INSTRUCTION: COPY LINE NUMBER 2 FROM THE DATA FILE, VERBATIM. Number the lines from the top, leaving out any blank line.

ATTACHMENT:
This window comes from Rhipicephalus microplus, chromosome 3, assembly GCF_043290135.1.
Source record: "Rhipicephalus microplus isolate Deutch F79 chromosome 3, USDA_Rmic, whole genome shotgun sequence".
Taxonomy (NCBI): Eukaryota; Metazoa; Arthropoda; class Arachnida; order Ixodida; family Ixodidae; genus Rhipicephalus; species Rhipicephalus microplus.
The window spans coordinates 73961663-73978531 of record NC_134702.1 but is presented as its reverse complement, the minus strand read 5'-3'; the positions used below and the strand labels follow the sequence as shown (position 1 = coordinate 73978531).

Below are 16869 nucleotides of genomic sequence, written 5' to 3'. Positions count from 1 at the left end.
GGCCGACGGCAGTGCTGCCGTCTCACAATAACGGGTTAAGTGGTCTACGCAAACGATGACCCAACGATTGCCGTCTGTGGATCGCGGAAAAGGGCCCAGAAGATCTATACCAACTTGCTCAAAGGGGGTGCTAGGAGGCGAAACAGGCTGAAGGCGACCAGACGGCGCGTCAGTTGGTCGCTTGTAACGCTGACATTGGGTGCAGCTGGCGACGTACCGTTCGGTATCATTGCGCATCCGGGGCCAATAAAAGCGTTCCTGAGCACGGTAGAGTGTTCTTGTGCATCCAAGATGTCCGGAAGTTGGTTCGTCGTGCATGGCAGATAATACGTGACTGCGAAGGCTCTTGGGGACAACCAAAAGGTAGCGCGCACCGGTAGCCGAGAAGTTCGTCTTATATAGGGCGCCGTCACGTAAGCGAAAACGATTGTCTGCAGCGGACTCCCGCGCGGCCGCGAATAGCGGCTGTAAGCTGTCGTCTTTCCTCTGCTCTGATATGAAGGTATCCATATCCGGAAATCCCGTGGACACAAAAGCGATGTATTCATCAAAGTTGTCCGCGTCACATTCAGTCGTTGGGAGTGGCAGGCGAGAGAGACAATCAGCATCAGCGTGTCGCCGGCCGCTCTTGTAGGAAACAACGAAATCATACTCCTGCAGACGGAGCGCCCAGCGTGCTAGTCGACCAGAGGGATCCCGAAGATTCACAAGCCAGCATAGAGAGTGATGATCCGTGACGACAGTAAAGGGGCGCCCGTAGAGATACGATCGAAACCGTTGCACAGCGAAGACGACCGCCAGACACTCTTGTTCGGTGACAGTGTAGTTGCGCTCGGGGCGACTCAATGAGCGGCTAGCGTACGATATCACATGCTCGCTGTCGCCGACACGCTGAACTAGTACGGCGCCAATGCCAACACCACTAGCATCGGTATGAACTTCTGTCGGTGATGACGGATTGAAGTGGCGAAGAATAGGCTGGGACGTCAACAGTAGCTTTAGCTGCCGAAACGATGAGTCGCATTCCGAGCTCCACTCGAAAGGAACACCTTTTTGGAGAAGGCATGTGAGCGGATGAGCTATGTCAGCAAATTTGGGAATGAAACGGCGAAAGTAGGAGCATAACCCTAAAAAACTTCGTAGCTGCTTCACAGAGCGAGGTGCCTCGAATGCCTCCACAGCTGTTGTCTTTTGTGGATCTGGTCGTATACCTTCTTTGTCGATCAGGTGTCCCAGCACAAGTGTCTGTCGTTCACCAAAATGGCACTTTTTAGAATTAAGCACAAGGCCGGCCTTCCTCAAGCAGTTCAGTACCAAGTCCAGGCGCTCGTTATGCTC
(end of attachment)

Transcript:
Source record: "Rhipicephalus microplus isolate Deutch F79 chromosome 3, USDA_Rmic, whole genome shotgun sequence".